Poets Charge Fadwa Tuqan Slighted in Arab-French Poetry Festival

Sara Hahn

That wealthy and powerful individuals are treated differently than ordinary people, never mind their literary talents, is a longstanding practice and policy. Yet, many of the 15 Arab women poets invited last March by the Arab World Institute to attend the Fifth Festival of Arab-French Poetry in Paris were surprised when they were not treated equally or given the same attention bestowed upon the wealthy Kuwaiti poet and publisher, Souad al-Sabah. While this treatment is hardly characteristic of any specific culture, Arab or French, it ignited a controversy initiated by both participant Arab women poets and by press reports.

From March 11 to March 14, 2004, women from the Arab world and France convened for a four-day festival of Arabic and French poetry in Paris. The “Fifth Festival of Arab and French Poetry” was hosted by the Arab World Institute in Paris . This organization is funded by French and Arab sources to further cultural exchanges between France and the Arab world. The Institute holds an annual celebration each March to bring poets together.

The festival was a conclave to read poetry, deliver papers, and discuss Arab and French women poets. It was also an especially appropriate time for honoring the recently deceased “poet of Palestine,” Fadwa Tuqan, who died in December, 2003 (See Al Jadid, Vol. 9, no. 45).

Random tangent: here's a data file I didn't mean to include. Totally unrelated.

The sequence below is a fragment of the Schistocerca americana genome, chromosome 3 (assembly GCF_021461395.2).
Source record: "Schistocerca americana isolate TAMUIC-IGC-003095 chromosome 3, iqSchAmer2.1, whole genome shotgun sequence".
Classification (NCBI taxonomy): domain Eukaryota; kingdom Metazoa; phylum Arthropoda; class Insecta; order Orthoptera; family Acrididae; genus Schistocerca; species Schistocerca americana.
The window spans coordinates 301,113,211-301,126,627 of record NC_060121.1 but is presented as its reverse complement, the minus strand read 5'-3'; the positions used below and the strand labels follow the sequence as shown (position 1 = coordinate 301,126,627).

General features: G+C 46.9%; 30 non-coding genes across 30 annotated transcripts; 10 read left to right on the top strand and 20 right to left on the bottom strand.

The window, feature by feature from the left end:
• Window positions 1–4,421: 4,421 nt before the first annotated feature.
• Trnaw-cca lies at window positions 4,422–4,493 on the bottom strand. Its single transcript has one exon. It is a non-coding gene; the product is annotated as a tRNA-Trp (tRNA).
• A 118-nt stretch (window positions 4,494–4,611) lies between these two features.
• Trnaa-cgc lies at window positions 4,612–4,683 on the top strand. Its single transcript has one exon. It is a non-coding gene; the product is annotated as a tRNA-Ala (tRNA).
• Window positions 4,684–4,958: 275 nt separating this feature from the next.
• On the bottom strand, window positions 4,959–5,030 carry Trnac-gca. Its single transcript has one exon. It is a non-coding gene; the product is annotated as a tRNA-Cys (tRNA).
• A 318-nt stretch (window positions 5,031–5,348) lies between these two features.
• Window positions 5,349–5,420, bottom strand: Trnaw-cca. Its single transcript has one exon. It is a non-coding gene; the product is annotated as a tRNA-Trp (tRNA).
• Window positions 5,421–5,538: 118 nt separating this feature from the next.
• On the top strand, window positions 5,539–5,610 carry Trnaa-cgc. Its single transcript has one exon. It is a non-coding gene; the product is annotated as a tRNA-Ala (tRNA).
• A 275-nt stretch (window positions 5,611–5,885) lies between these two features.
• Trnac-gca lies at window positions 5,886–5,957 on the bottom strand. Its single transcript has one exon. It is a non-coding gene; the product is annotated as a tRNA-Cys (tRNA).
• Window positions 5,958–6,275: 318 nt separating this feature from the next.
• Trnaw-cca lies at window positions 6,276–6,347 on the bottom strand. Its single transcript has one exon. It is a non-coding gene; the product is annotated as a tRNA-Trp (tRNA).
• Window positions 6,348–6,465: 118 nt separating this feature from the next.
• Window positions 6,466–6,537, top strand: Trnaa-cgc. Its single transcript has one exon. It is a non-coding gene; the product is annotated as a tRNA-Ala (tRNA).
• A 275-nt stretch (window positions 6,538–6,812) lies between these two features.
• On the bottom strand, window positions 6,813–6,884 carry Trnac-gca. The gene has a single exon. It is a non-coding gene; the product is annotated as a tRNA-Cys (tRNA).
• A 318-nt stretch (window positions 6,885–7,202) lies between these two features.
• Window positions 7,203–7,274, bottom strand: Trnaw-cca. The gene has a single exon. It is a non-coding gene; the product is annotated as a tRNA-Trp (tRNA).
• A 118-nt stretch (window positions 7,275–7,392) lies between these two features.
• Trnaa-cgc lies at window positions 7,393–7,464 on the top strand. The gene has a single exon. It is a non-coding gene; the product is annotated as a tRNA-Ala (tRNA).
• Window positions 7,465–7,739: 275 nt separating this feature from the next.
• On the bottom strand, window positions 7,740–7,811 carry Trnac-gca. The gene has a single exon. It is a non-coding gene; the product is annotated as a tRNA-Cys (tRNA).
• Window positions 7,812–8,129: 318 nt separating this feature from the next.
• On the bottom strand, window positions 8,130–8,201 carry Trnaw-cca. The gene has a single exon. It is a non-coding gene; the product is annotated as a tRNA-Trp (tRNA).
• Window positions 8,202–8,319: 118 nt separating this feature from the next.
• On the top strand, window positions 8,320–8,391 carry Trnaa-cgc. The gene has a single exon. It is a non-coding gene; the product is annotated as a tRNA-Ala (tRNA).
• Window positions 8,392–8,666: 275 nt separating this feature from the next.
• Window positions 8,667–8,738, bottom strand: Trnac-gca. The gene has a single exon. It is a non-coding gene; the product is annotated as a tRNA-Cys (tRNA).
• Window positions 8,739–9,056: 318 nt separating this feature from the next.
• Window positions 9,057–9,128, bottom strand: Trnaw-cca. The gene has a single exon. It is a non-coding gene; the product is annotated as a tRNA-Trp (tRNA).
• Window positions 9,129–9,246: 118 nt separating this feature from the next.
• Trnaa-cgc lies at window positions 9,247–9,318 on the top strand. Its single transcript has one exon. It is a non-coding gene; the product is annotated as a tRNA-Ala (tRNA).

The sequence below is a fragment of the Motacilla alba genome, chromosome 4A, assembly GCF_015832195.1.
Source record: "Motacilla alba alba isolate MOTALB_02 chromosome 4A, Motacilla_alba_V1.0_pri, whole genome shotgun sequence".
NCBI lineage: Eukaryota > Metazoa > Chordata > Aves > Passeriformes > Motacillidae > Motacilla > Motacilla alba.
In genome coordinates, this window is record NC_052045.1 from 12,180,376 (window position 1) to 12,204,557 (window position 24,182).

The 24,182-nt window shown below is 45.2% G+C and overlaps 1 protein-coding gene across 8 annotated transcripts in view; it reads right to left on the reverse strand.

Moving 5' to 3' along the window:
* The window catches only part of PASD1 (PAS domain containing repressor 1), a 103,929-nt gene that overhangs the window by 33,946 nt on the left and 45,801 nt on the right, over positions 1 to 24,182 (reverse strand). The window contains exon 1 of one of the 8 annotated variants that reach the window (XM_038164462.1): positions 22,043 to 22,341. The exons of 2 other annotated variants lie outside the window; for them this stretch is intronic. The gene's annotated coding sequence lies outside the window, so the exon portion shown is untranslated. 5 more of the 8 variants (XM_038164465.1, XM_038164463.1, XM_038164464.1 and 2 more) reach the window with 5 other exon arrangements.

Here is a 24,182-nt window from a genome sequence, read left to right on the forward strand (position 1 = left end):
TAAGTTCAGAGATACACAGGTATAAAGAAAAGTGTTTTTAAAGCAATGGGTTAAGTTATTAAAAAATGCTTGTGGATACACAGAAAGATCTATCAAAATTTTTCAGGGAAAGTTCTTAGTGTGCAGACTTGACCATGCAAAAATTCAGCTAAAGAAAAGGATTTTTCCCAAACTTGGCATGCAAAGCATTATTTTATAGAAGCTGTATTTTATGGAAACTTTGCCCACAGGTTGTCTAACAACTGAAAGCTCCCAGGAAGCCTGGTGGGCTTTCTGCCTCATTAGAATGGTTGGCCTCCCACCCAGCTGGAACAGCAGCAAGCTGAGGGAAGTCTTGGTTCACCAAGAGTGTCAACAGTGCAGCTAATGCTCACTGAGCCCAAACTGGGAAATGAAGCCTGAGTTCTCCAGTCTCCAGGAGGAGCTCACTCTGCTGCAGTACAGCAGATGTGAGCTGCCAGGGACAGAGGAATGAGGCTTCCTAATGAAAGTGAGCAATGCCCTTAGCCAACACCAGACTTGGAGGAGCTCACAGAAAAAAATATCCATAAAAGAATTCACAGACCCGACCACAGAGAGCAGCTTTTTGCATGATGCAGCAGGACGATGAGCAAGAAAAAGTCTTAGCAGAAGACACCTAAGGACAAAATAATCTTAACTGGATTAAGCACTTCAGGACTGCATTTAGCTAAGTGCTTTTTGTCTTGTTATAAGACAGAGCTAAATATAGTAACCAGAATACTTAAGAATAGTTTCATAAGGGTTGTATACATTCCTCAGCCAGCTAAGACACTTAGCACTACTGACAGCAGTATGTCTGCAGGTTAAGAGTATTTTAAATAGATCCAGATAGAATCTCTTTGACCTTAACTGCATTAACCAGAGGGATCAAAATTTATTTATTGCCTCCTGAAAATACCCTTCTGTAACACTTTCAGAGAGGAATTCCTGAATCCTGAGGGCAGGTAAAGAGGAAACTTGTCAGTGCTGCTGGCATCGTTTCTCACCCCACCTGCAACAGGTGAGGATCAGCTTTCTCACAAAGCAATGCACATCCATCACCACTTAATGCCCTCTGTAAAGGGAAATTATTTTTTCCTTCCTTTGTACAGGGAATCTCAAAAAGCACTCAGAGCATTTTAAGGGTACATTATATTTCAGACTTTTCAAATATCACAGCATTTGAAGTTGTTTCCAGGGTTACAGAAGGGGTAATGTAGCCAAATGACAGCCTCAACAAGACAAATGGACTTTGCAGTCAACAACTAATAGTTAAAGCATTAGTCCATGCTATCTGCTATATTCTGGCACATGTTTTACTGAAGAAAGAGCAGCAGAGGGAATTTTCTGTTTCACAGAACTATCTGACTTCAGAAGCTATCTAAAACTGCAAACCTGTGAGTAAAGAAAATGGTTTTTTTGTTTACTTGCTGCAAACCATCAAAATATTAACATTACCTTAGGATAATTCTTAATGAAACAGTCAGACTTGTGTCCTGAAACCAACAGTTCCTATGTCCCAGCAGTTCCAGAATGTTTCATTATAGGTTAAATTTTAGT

To the surprise of the participant Arab women poets, Tuqan's homage was secondary to that honoring Kuwaiti poet Souad al-Sabah. Many of the poets present complained that the homage to Tuqan was skimpy and poorly prepared, with only one hour devoted to her, while al-Sabah was given an entire evening.

The 15 Arab women who arrived in Paris were surprised to learn, upon reading the festival's program, that the festival was “under the patronage” of al-Sabah. None of the Arab poets invited to the festival had been notified of al-Sabah's sponsorship. Many were prepared to protest, stating that they may not have participated in the event had they known about al-Sabah's sponsorship. Zalikha abou Richa wrote an article in protest of the event, which was followed by press reports which questioned the motives behind the Arab World Institute in Paris and the festival.

Souad al-Sabah is a wealthy poet from the ruling family in Kuwait . She owns a publishing house, Dar Suad al-Sabah, with branches in both Cairo and Kuwait. She is known for her patriotic poems, some of which have been set to music.